by Rev. Christopher Maronde
The sermon under consideration can be found in The Complete Sermons of Martin Luther, Volume 1.2, Baker Books, pgs. 183-192. References are to paragraph numbers.
Good Friday was always one of my favorite days in the Church Year calendar. The service was unique, shrouded in increasing darkness, and the drama of the last hours of Jesus’ earthly life played itself out in our hearing. In college, I joined so many others from my Lutheran university, packing the local theater and shedding tears as we experienced Mel Gibson’s The Passion of the Christ. Though filled with Roman Catholic theology, this movie had wide appeal among Protestant Christians, who wanted to be deeply moved by seeing Christ’s death.
Martin Luther never watched The Passion of the Christ, but his age had its own graphic, emotion-producing portrayals of Christ’s death. Crucifixes, statues, and paintings, extremely realistic, declared to the common man the anguish of their Lord’s death. In his day, passion-piety was at its peak, as the Church encouraged the laity to deeply consider Christ’s suffering as a meritorious act. Luther paraphrases a statement from Albertus, who said that “to think once superficially on the sufferings of Christ is better than to fast a whole year or to pray the Psalter every day, etc.” (2)
In the midst of a world whose consideration of Christ’s death is perhaps not so different than our own, Luther published a Good Friday sermon: “A Sermon on how to Contemplate Christ’s Holy Sufferings.” This sermon appeared in pamphlet form in 1519, a year in which it had fully fifteen editions. Five more editions would appear in the next five years, making this one of the most frequently issued writings of Luther during his life. In this sermon, Luther determined to set the record straight concerning man’s contemplation of Christ’s sufferings. He lists sixteen different ways that Christ’s sufferings could or should be contemplated.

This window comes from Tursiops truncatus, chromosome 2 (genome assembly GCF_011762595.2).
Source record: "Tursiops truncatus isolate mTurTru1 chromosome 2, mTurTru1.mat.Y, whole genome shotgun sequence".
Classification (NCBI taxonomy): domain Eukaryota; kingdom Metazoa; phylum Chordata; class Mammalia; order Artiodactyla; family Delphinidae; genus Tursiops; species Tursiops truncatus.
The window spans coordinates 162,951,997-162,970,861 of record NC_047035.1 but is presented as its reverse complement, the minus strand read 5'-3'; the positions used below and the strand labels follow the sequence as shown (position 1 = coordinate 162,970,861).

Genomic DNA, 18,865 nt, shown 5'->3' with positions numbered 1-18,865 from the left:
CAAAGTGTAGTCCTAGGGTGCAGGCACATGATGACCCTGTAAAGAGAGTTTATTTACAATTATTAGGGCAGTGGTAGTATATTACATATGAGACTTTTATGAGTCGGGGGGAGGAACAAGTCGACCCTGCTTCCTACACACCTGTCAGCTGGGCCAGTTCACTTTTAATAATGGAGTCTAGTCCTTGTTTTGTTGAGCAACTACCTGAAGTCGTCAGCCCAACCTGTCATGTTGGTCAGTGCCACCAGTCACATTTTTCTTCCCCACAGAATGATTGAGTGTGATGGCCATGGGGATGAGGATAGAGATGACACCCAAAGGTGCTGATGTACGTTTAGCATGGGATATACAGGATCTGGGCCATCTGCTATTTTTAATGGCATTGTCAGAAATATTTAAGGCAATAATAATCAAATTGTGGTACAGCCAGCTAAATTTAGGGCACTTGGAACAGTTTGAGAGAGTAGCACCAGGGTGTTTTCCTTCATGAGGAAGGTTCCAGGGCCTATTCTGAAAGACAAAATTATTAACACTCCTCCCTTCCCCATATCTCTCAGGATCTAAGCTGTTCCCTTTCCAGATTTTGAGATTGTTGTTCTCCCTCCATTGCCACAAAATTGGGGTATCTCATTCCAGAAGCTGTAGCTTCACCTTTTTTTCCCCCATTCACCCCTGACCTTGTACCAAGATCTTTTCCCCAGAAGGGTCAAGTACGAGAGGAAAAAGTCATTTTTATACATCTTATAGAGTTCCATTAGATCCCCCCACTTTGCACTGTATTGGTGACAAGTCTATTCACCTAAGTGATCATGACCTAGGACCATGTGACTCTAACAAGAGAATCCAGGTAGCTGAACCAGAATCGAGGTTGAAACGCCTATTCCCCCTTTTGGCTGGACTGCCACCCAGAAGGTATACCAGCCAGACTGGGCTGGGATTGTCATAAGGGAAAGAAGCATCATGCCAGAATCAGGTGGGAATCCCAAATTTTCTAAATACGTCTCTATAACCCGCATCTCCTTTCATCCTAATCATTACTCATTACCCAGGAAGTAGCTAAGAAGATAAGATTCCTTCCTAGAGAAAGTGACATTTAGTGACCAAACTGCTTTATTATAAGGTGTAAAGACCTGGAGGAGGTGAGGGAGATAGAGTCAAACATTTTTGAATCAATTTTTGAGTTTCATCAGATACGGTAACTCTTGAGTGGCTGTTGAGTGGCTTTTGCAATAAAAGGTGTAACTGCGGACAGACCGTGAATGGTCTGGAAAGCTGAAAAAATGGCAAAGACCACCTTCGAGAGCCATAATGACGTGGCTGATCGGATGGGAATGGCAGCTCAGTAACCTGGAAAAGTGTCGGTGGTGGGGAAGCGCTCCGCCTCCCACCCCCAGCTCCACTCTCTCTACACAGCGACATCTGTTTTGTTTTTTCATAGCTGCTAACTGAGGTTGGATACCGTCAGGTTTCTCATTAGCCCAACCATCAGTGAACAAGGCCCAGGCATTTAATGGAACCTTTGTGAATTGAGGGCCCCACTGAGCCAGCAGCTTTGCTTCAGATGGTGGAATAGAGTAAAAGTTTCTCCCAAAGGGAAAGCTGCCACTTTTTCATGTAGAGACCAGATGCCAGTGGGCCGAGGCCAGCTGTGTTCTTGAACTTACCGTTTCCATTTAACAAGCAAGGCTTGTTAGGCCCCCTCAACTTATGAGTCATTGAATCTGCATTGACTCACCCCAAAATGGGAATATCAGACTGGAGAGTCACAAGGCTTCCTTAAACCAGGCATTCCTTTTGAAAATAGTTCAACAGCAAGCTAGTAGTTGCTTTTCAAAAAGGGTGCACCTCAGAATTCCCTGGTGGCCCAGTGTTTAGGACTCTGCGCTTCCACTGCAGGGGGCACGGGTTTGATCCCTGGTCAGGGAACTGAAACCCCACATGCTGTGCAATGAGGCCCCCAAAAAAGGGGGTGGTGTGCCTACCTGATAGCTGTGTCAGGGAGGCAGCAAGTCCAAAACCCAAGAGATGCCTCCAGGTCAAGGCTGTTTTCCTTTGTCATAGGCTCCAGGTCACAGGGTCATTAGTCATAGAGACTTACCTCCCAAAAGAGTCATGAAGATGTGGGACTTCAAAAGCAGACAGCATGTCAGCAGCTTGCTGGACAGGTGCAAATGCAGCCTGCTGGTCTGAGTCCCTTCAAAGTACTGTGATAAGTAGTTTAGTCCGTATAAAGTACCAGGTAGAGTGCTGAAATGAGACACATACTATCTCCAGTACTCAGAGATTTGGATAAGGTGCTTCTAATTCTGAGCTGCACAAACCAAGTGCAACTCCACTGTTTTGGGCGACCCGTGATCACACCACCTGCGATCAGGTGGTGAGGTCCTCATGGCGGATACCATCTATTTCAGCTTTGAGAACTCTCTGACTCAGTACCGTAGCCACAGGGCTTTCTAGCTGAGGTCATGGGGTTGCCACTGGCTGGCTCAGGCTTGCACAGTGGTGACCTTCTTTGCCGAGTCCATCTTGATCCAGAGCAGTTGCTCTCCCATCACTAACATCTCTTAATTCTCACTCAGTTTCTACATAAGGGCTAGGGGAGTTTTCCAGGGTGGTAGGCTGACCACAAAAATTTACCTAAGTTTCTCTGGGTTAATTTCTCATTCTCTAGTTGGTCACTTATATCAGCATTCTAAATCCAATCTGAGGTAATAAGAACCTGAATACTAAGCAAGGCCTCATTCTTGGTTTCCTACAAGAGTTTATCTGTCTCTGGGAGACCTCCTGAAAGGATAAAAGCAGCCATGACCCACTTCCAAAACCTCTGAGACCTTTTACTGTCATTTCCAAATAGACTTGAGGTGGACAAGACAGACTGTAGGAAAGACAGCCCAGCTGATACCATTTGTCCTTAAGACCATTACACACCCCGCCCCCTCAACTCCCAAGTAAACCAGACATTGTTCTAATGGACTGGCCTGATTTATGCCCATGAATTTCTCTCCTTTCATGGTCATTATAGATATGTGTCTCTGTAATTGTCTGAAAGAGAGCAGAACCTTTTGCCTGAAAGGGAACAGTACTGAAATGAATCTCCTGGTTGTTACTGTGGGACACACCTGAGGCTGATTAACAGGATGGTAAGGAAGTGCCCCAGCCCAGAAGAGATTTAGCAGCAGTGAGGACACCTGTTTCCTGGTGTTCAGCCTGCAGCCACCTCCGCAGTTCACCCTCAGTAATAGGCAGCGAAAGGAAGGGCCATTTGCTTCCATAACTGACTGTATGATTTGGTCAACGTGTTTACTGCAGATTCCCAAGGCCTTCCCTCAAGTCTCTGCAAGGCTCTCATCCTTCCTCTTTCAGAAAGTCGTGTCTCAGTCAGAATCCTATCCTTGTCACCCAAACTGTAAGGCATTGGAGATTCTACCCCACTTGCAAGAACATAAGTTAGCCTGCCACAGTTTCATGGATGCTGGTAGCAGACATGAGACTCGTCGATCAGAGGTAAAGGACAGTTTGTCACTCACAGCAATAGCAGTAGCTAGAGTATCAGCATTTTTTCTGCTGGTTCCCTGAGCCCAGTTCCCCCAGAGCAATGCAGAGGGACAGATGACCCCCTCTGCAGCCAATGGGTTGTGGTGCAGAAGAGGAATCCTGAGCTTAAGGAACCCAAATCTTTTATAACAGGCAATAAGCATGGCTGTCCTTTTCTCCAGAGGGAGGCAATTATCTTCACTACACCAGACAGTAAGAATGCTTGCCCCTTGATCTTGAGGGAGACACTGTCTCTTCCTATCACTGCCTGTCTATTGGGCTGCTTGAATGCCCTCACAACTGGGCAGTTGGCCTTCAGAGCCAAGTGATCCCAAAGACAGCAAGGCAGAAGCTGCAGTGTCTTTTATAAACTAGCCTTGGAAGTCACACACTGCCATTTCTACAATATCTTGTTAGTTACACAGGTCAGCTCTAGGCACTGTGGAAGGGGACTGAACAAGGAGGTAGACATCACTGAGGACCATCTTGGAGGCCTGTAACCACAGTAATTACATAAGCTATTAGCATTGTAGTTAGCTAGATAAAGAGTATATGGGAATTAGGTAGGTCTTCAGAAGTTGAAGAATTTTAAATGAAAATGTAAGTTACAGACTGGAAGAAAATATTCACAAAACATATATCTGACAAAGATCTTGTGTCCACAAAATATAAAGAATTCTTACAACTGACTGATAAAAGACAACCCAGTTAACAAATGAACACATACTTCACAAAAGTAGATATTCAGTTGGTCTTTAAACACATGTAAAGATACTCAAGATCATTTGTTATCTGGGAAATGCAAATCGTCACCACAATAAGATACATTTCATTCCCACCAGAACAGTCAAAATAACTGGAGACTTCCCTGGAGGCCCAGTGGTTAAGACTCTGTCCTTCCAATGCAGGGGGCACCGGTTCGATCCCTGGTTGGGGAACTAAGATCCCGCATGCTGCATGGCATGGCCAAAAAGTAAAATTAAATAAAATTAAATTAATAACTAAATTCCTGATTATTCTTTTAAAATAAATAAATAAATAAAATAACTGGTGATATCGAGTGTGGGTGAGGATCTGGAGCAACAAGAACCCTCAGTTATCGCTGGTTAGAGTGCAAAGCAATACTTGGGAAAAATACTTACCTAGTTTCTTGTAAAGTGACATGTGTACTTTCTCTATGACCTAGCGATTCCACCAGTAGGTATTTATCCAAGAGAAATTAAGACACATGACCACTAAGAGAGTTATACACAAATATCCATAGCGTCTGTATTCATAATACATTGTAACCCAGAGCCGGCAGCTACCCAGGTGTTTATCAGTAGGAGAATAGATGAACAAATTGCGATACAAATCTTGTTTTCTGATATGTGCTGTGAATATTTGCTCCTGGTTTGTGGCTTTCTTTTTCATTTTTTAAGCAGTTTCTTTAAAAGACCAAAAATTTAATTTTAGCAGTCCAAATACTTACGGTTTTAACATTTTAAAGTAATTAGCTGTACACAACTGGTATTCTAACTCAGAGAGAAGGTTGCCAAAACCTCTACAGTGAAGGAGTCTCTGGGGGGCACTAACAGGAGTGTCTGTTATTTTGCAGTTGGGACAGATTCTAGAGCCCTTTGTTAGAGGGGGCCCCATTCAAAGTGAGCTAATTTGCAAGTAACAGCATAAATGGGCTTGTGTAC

He begins with three ways that people wrongly consider Christ’s death. Each have in common that they are each directed to simply affect the emotions, to stir feelings of sadness, pity, or even anger at Christ’s adversaries.
“Others have pointed out the different benefits and fruits springing from a consideration of Christ’s Passion… They seek therein their own selfish interests.” (2)
“[They] sympathize with Christ as to weep and lament for Him because He was so innocent, like the women who followed Christ from Jerusalem.” (3)
What is wrong with these contemplations is that each of them, in their own way, avoid suffering. “In this way the suffering of Christ is to work in them an absence of suffering, which is contrary to its nature and character.” (2) Whether we are looking down on Christ’s enemies, using consideration of His death for our own merit, or simply weeping for His innocent death, we have avoided any suffering on our own part.
How should Christ’s suffering and death then be rightly considered? In a move that may be quite surprising to many, Luther turns first to the Law, listing eight different ways that the sufferings of Christ are to remind us of our sins and put the sinful Adam to death. What is the goal of a contemplation of Christ’s sufferings?